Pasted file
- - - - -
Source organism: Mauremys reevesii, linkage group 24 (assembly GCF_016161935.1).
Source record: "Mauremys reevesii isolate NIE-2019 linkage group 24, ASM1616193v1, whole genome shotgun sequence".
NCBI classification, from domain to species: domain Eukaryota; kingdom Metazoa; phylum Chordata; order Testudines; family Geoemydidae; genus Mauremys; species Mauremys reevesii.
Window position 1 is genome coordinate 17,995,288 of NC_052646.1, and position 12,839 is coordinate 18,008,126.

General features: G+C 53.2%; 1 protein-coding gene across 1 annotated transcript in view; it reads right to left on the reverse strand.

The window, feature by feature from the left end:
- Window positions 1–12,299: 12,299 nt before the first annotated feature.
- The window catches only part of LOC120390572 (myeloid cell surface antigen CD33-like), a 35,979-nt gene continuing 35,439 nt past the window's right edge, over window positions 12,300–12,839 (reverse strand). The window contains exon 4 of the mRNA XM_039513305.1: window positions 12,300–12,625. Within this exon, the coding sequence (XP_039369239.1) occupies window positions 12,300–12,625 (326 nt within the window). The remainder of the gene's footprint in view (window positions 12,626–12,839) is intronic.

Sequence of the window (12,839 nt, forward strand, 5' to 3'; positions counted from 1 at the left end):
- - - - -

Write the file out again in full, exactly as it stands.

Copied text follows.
Source organism: Mauremys reevesii, linkage group 24 (assembly GCF_016161935.1).
Source record: "Mauremys reevesii isolate NIE-2019 linkage group 24, ASM1616193v1, whole genome shotgun sequence".
NCBI classification, from domain to species: domain Eukaryota; kingdom Metazoa; phylum Chordata; order Testudines; family Geoemydidae; genus Mauremys; species Mauremys reevesii.
Window position 1 is genome coordinate 17,995,288 of NC_052646.1, and position 12,839 is coordinate 18,008,126.

General features: G+C 53.2%; 1 protein-coding gene across 1 annotated transcript in view; it reads right to left on the reverse strand.

The window, feature by feature from the left end:
- Window positions 1–12,299: 12,299 nt before the first annotated feature.
- The window catches only part of LOC120390572 (myeloid cell surface antigen CD33-like), a 35,979-nt gene continuing 35,439 nt past the window's right edge, over window positions 12,300–12,839 (reverse strand). The window contains exon 4 of the mRNA XM_039513305.1: window positions 12,300–12,625. Within this exon, the coding sequence (XP_039369239.1) occupies window positions 12,300–12,625 (326 nt within the window). The remainder of the gene's footprint in view (window positions 12,626–12,839) is intronic.

Sequence of the window (12,839 nt, forward strand, 5' to 3'; positions counted from 1 at the left end):